Sheetrock is up. Mud is going up as we speak. Yep, it's 9pm on a Friday and mud is going up. And I'm here writing, which means I'm not doing it. And neither is Scott. He's putting the kids to bed in a tent in the backyard.
We hired out the basement drywall. The drywaller came highly recommended by good friends who know what they're talking about. And we could afford him. And we couldn't afford to do it ourselves. That would probably mean doing it twice (like everything else -- do it, rip it apart, do it over). It might have meant some serious roadblocks for our marriage.
So I'm glad we hired it out. But now I feel like a slacker because this guy? The one who showed up at 8:30 this morning as part of the crew to hang the drywall? He's still here. He's the mudder of the group and he's been working for about 12 and a half hours. He took about 45 minutes for lunch. Other than that, there've been no breaks.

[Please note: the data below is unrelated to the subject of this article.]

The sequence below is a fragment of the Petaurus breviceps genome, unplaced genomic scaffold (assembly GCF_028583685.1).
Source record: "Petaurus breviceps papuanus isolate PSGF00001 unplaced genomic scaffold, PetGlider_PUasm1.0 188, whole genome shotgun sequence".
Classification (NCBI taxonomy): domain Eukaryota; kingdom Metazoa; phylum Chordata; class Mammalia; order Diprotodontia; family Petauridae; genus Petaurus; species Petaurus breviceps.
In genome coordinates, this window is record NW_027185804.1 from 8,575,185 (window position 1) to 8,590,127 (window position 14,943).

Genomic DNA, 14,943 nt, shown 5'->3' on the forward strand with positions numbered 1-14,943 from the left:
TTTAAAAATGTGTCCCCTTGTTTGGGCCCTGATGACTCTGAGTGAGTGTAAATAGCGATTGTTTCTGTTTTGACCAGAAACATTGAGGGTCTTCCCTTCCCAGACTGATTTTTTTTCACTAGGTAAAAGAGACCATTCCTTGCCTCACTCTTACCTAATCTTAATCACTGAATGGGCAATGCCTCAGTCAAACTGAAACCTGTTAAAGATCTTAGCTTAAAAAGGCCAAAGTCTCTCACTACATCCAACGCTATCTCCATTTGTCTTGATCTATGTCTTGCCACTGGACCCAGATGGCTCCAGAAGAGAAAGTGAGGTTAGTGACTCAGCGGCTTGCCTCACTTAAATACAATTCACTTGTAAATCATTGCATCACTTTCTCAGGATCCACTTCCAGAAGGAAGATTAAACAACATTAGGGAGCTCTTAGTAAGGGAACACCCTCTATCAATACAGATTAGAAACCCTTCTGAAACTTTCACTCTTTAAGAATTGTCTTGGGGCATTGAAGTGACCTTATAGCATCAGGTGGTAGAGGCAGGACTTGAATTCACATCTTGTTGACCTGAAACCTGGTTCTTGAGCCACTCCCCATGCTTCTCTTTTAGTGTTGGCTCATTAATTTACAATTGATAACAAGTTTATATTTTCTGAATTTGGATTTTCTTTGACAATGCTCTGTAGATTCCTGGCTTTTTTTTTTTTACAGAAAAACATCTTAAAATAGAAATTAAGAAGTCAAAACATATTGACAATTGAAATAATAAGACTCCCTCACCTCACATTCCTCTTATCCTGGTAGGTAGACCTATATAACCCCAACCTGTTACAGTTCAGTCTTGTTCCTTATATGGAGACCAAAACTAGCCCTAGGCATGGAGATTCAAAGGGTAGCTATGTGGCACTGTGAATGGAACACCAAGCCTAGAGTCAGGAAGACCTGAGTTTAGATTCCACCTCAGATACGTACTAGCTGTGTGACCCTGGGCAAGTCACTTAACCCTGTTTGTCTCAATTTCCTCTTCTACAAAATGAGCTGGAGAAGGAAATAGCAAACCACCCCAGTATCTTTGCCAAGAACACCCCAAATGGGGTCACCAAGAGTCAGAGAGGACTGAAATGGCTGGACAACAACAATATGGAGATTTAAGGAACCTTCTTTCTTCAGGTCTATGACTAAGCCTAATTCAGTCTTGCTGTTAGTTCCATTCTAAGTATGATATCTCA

Have you ever worked that hard in your life? I think if you're the kind of person who would read a blog on your personal computer, the answer is probably no. Oh, sure, maybe you've put in 12 hour days at the office, but 12 hours of physical labor (with who knows how many more to come)? I doubt it.
I know I haven't put in time like that. Not even close. Probably not even half. And if I did, I'd probably complain so much someone would put me out of my misery. One way or another.
So I'm amazed. And I've offered the guy water, a coke, even a beer. He won't take any of it. He just keeps strutting around down there on stilts slapping mud up on the walls and ceiling faster than I could imagine doing it. And I do imagine things like that. I spend a lot of time standing in the middle of a room staring at the walls trying to figure out how I'm going to build/paint/trim/etc. In no case would I have imagined mudding as fast or efficiently as he is.
I'm a little bit in awe. And humbled. It's a good feeling.